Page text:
The town of Abyei is looted and burned following its takeover by Sudanese Government forces. UN photo/Stuart Price/May 2011.
As the eve of South Sudan’s independence rapidly approaches, incidents of new violence have occurred along the north/south border and new information about violence in South Sudan has emerged.
On June 6, fighting between the Sudanese Armed Forces (SAF) and Sudanese Peoples Liberation Army (SPLA) broke out in Kordofan state, around the capital Kadugli. While the details as yet remain unclear, initial reports indicate violence began on Sunday, June 5 at several locations, although the reports dispute how it began. Casualty estimates are difficult, given the on-going fighting, but UN officials on the ground have confirmed at least 6 are dead. The fighting escalated on June 6, when SAF moved into the town center. A report leaked to the New York Times indicated that the Sudanese government planned to move its forces to the 1956 north/south border and disarm any units associated with the SPLA. The areas impacted most by such moves would be the two northern states that border the south, Kordofan and Southern Blue Nile. Both states include populations who had previously fought with the SPLA during the war. While a northern wing of the SPLM has announced its intention to remain as an opposition political party in the north, the southern leadership has denied they retain any formal military presence in Kordofan and Southern Blue Nile.
As previously noted, the Sudanese Armed Forces moved into the disputed area of Abyei on May 21. Updated information indicates that 100 people were killed and 100,000 are displaced as a result of the SAF’s actions. The military offensive was accompanied by the destruction of homes and widespread looting. A confidential United Nations report leaked to the Associated Press, dated May 29, 2011, warned that the SAF’s invasion of Abyei has the potential to lead to “ethnic cleansing” if the thousands of displaced residents are not permitted to return. The Sudanese government announced on June 6, 2011, that it will work to create conditions for the thousands of internally displaced persons (IDPs) to return to their homes in Abyei, but it neglected to outline a firm strategy to actualize this plan. This announcement came the same day that Sudan rejected the UN Security Council’s calls for military withdrawal from the Abyei region.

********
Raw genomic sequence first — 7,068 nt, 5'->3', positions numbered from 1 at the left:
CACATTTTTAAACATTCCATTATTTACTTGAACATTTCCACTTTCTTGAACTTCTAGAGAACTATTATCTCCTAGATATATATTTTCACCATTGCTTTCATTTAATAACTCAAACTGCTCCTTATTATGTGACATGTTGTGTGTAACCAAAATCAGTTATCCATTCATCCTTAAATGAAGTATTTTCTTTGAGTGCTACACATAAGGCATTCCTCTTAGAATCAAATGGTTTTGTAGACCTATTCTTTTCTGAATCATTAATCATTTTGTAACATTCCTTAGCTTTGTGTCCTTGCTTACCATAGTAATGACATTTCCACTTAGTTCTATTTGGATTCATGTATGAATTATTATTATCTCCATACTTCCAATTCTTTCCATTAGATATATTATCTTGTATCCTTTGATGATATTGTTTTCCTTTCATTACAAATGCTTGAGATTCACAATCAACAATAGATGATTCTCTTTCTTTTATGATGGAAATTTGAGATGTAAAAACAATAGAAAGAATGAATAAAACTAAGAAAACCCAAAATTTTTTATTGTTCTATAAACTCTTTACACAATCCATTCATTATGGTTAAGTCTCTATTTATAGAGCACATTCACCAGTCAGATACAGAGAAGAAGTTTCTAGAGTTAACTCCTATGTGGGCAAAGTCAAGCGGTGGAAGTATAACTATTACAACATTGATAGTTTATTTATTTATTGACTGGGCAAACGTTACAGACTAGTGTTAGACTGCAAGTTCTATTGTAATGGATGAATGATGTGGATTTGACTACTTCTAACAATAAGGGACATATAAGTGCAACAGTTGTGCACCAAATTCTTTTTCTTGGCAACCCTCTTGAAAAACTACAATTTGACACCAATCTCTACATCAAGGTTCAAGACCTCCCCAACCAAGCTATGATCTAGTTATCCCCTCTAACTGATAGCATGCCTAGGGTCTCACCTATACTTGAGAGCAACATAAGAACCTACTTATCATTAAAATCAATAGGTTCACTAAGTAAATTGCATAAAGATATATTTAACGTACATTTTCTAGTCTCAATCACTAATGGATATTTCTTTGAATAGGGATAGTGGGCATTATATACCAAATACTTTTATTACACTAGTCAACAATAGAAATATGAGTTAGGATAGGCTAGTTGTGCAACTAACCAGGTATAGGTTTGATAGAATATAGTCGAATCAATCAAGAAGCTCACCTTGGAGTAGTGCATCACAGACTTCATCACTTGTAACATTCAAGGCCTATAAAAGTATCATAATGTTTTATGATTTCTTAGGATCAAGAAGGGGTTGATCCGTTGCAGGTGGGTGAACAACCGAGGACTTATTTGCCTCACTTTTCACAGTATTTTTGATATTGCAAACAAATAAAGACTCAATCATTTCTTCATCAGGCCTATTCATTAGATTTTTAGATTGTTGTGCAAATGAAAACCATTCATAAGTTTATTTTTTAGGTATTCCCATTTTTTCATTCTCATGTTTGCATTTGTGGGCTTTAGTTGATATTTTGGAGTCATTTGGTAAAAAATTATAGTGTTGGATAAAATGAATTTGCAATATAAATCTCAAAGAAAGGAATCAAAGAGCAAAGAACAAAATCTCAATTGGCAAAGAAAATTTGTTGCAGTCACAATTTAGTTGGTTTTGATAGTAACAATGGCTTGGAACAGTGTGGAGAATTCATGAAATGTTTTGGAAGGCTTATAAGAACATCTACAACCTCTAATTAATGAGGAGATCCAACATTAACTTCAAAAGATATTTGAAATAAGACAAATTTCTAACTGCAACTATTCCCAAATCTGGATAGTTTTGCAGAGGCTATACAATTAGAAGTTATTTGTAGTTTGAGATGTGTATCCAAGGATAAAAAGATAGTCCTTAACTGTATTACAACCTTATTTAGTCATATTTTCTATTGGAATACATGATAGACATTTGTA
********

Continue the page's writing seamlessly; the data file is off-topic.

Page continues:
In southern Sudan reports have emerged of an indiscriminate attack by SPLA forces against Nuer civilians on April 23 in Kaldak, a remote town in Jonglei state. According to civilians in the area, SPLA forces turned on civilians following a battle with a militia loyal to Maj. Gen. Gabriel Tanginye. The death toll may be as high as 254. Villagers also reported extensive looting following the fighting. An attempt by the UN to verify the reports was obstructed by the SPLA. Current estimates suggest more than 1,500 people have died due to recent violence across southern Sudan.
Violence in the South, combined with quickly deteriorating humanitarian access, creates immense difficulties for aid workers to reach the most vulnerable populations. The SPLA further compounds the fragile situation: aid workers in the region have reported that the SPLA is stealing humanitarian vehicles and supplies or restricting access to remote areas for their own enrichment.